5. The Advisory Council on Historic Preservation (ACHP) regulations implementing Section 106's “take into account” process requirements were also in existence by the time Congress enacted Section 402 in 1980. See Hall v. U.S. E.P.A., 273 F.3d 1146, 1158 (9th Cir. 2001) (“When Congress incorporates the text of past interpretations, ‘Congress’ repetition of a well-established term carries the implication that Congress intended the term to be construed in accordance with pre-existing ․ interpretations.’ ” (quoting Bragdon v. Abbott, 524 U.S. 624, 631, 118 S.Ct. 2196, 141 L.Ed.2d 540 (1998))).
6. Although the DOI is charged with “direct[ing] and coordinat[ing] participation by the United States in the World Heritage Convention,” 54 U.S.C. § 307101(b), its guidelines “have no regulatory effect.” 63 Fed. Reg. at 20,496.
7. Although the DOI Guidelines also state that “consultation should always include all affected parties,” 63 Fed. Reg. at 20,504, we need only accord these Guidelines Skidmore deference to the extent that they have the “power to persuade.” Sierra Club v. Trump, 929 F.3d 670, 693 (9th Cir. 2019) (under Skidmore deference, “we look to ‘the thoroughness evident in [the agency's] consideration, the validity of its reasoning, its consistency with earlier and later pronouncements, and all those factors which give it power to persuade.’ ” (quoting Skidmore v. Swift & Co., 323 U.S. 134, 140, 65 S.Ct. 161, 89 L.Ed. 124 (1944))). The Guidelines are persuasive only to the extent that they encourage consultation with all interested parties and organizations, to the extent possible, during a Section 402 “take into account” process. See, e.g., Marshall v. Anaconda Co., 596 F.2d 370, 375 (9th Cir. 1979) (explaining that “the intent to make mandatory is unmistakable when ‘shall ․ unless’ language is used[;] “[s]hould ․ unless” language is clearly [m]ore advisory”).
8. Whether this determination was supported by substantial evidence is discussed below.
9. Appellants make a passing argument that the Department failed to consult with the Okinawan government during the “take into account” process. This contention is unpersuasive. The April 2018 letter from Okinawa Governor Onaga to Secretary Mattis, referenced by Appellants, was sent four years after the Department completed the “take into account” process. Additionally, the then-governor of Okinawa participated in the EIS process, submitting extensive comments.
10. Our discussion of the public notice and comment undertaken by the Japanese government as part of producing its EIS/EIA should not be understood as a holding that a U.S. federal agency is not required to conduct notice and comment to comply with Section 402 only when the host country has conducted its own notice and comment process. As we have held, Section 402 does not mandate direct public participation in the approval process, and a decision to forgo notice and comment will be upheld if the decision was reasonable under the circumstances. Our discussion of the Japanese notice and comment period serves to highlight the reasonableness of the Department's decision here not to engage in additional public notice and comment in the face of Appellants’ challenge.
11. The Department appears to have not relied on the data in the SuMMO Report to support its findings.
12. But, regarding the dugong rituals performed in Henoko Village, the Department conceded that it was unable to assess the impact of the new base on these rituals given their secretive nature. 2014 USMC Findings, § 3.5.
13. We do not address all of Appellants’ contentions here, and focus instead on what appear to be Appellants’ main contentions.
14. Appellants also cite to dugong population data from the 2000 to 2003 time period, and ignore more recent survey results that show a sporadic dugong presence in the Henoko and Oura Bays, which supports the Department's conclusion that there was an “extremely low probability” of dugongs in the area of the new base.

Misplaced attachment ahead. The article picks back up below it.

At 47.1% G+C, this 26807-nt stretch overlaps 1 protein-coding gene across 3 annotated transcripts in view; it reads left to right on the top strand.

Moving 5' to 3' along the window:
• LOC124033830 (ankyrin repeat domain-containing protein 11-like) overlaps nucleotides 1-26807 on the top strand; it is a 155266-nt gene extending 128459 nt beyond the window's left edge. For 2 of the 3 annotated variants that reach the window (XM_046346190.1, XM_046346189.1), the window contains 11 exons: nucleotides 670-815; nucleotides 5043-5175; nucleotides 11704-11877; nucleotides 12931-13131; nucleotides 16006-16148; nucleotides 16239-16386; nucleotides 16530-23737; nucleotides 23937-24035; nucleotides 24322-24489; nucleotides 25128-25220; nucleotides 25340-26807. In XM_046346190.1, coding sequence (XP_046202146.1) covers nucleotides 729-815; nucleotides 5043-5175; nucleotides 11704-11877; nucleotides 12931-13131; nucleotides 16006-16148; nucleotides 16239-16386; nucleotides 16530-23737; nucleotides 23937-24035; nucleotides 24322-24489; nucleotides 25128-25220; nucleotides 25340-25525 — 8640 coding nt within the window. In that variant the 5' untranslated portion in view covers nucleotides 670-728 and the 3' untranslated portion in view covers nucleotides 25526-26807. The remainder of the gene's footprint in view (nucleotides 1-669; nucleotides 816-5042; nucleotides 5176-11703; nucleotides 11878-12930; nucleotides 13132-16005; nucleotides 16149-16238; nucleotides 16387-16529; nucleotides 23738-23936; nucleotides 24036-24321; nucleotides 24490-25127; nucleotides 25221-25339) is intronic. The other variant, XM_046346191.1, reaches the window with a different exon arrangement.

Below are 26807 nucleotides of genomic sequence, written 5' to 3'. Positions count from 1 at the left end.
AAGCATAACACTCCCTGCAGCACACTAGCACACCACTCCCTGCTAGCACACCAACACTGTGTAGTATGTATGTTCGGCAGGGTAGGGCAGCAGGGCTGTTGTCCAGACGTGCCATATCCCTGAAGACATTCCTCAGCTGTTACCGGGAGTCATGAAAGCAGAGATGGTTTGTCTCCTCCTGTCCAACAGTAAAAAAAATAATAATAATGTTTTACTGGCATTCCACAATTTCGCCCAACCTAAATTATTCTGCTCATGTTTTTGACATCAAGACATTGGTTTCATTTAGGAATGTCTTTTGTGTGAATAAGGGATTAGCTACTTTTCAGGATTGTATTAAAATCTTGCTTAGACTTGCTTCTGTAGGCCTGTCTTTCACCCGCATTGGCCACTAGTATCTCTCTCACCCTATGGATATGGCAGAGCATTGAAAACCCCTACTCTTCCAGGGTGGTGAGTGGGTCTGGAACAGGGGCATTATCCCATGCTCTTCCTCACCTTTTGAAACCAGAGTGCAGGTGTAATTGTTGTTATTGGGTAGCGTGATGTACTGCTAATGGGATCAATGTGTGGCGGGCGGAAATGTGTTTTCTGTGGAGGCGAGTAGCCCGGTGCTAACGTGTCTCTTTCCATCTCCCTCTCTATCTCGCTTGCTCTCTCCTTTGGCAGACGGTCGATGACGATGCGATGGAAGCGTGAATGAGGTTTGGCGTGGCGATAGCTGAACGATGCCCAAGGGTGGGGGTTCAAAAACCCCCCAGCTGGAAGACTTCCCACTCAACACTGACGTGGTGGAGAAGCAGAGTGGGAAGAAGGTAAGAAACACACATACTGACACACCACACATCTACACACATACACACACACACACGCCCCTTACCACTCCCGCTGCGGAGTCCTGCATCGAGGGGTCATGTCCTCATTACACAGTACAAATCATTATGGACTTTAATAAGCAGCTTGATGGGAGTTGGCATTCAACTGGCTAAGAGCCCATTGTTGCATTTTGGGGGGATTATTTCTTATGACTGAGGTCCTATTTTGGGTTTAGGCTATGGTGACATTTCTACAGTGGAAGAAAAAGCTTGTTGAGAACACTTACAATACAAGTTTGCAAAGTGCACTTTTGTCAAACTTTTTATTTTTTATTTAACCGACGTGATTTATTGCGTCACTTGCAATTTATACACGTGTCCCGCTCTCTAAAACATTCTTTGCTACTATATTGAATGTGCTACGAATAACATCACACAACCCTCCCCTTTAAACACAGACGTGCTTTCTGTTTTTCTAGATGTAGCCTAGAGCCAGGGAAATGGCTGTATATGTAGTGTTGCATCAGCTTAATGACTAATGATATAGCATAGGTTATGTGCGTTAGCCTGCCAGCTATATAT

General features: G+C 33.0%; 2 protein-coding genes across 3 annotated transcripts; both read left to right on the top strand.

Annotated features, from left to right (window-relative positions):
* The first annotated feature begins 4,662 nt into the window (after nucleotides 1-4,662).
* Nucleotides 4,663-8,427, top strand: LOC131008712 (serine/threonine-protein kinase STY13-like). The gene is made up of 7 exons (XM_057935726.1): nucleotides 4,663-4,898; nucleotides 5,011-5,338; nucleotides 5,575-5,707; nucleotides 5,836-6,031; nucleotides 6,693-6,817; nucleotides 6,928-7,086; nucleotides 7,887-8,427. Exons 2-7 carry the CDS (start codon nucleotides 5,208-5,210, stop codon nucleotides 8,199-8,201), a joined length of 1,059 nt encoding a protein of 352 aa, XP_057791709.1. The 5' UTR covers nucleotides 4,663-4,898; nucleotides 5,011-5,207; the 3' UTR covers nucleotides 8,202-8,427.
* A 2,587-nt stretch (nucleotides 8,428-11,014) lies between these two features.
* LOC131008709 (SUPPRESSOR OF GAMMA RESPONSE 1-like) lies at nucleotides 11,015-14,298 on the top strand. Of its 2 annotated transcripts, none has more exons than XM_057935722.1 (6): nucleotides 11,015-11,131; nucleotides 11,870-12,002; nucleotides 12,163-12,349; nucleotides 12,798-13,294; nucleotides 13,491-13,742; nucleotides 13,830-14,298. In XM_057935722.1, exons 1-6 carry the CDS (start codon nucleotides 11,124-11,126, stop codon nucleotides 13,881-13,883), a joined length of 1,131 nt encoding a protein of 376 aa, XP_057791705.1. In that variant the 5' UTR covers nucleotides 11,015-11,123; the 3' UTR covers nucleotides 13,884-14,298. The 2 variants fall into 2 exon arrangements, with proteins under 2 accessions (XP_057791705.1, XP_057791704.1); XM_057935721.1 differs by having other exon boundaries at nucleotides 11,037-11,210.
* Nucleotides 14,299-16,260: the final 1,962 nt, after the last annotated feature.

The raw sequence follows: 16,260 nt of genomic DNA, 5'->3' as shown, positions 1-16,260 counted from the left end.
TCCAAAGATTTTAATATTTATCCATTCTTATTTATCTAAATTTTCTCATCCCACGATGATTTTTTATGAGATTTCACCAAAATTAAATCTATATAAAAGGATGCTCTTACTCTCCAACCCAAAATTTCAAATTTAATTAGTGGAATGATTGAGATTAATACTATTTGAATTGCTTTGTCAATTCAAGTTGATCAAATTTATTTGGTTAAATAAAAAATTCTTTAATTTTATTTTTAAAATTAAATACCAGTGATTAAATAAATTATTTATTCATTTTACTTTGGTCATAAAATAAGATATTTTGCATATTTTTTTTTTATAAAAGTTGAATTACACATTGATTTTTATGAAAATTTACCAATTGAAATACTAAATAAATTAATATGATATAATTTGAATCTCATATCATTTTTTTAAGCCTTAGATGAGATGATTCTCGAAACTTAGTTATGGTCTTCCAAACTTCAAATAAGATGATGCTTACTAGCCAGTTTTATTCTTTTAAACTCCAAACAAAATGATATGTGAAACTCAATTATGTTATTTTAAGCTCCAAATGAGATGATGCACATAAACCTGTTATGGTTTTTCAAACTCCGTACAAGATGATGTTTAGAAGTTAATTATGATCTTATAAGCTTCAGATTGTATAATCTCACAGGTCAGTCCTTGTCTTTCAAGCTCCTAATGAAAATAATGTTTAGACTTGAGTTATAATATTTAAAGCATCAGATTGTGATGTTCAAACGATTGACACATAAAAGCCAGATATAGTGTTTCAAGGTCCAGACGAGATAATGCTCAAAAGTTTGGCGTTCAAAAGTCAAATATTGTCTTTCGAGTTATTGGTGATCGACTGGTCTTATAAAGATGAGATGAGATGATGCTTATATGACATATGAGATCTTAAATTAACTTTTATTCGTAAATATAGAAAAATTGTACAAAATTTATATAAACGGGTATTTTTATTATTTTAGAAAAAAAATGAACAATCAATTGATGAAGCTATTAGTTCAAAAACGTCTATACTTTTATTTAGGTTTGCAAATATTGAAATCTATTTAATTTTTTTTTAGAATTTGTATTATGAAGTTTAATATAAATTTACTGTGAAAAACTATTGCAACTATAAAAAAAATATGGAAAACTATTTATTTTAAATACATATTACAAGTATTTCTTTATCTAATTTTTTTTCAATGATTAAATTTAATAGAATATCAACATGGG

1. For the purpose of this Convention, the following shall be considered as “cultural heritage”:monuments: architectural works, works of monumental sculpture and painting, elements or structures of an archaeological nature, inscriptions, cave dwellings and combinations of features, which are of outstanding universal value from the point of view of history, art or science;groups of buildings: groups of separate or connected buildings which, because of their architecture, their homogeneity or their place in the landscape, are of outstanding universal value from the point of view of history, art or science;sites: works of man or the combined works of nature and man, and areas including archaeological sites which are of outstanding universal value from the historical, aesthetic, ethnological or anthropological point of view.World Heritage Convention art. 1.
2. For the purposes of this Convention, the following shall be considered as “natural heritage”:natural features consisting of physical and biological formations or groups of such formations, which are of outstanding universal value from the aesthetic or scientific point of view;geological and physiographical formations and precisely delineated areas which constitute the habitat of threatened species of animals and plants of outstanding universal value from the point of view of science or conservation;natural sites or precisely delineated natural areas of outstanding universal value from the point of view of science, conservation or natural beauty.World Heritage Convention art. 2.
3. “In this division, the term ‘historic property’ means any prehistoric or historic district, site, building, structure, or object included on, or eligible for inclusion on, the National Register, including artifacts, records, and material remains relating to the district, site, building, structure, or object.” 54 U.S.C. § 300308.
4. In some instances, trees or groups of trees are listed on the National Register, but one clear difference between a tree and an animal is that a tree may constitute a “site,” while an animal may not.
JACK, District Judge:
Concurrence by Judge Bea
Response sent, thank you
Docket No: No. 18-16836
Decided: May 06, 2020
Court: United States Court of Appeals, Ninth Circuit.